news services
updated 10/21/2004 9:43:41 AM ET 2004-10-21T13:43:41

Britain agreed Thursday to meet a U.S. request to move British troops into volatile central Iraq to free up American forces for a stepped-up assault on insurgents, a proposal that has met strong opposition within the governing Labour Party.

Defense Secretary Geoff Hoon told lawmakers that military chiefs had concluded the level of risk to British soldiers was acceptable. The soldiers are moving from the relatively peaceful south to a zone where Sunni insurgents have been carrying out daily attacks on U.S. troops and Iraqis.

An armored battlegroup of 850 soldiers from the First Battalion Black Watch — complete with medics, signalers and engineers — will be redeployed for a “limited and specific period of time, lasting weeks rather than months” to relieve U.S. troops, Hoon said.

He did not say when the redeployment would begin and refused to give further details of the “location, duration or specifics of the mission” for security reasons. He said only that they would “deploy to an area within MNF (West)” — the western sector of the multinational force.

“After careful evaluation, the chiefs of staff have advised me that U.K. forces are able to undertake the proposed operation, that there is a compelling military operational justification for doing so, and that it entails a militarily acceptable level of risk for U.K. forces,” Hoon said in a statement to the House of Commons.

“Based on this military advice, the government has decided that we should accept the U.S. request for assistance,” Hoon added. “This deployment is a vital part of the process of creating the right conditions for the Iraqi elections to take place in January.”

He said there were no plans to raise British troop numbers within Iraq.

Additional troops?
The senior British commander in Iraq, however, said more British troops could be sent to the country to boost security ahead of the Iraqi elections.

“There may be a request to surge additional forces into Iraq in the run-up to the elections — that has been discussed,” Gen. John McColl was quoted as saying by The Times newspaper. “But it is no more than prudent planning at this stage.”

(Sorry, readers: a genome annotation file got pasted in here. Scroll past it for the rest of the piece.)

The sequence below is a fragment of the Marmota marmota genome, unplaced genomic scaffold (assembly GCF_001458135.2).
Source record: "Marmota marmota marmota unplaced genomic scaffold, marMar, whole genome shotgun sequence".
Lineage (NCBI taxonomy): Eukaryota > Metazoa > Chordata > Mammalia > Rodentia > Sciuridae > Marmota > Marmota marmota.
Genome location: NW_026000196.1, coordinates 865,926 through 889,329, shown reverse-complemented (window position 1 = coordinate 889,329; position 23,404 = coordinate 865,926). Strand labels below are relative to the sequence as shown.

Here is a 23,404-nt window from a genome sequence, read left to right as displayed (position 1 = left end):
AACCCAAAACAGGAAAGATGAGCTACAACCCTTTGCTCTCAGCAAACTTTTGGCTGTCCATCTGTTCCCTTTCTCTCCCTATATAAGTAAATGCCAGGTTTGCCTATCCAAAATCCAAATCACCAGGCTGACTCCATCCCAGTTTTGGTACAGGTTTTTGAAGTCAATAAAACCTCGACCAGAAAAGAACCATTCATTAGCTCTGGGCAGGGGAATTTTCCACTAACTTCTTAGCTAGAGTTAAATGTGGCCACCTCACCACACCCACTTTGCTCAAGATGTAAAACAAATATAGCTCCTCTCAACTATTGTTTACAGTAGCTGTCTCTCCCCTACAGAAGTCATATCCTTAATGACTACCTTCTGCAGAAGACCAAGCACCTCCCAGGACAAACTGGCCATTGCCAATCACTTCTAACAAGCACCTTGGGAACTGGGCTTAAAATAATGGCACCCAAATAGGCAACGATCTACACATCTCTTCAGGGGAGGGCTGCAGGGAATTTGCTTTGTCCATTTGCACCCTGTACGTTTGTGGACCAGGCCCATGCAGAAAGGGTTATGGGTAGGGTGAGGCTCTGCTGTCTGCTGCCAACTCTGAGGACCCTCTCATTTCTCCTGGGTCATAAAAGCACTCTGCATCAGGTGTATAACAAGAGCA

U.S. military commanders asked on Oct. 10 whether Britain would send a unit currently stationed in southern Iraq to the U.S.-controlled sector farther north.

British ministers said the move would free up American forces to intensify their attacks on insurgents as the coalition tries to stabilize Iraq ahead of elections in January.

But some lawmakers are deeply suspicious it is a political gesture to provide cover for President Bush in the closing days of the U.S. presidential race. Bush has faced repeated accusations from Democratic nominee John Kerry that America is going it alone in Iraq. Some suggest the redeployment would help him reassure voters that U.S. troops were not alone in Iraq’s most volatile areas.

Britain has some 9,000 troops in Iraq, operating in the relatively peaceful area around the southern port city of Basra. Sending British soldiers into the U.S.-controlled sector, where there are more attacks by insurgents, carries a risk of higher casualties and would be politically sensitive for Blair. Sixty-eight British soldiers have been killed in Iraq, compared with more than 1,000 U.S. troops.

The Associated Press and Reuters contributed to this report.


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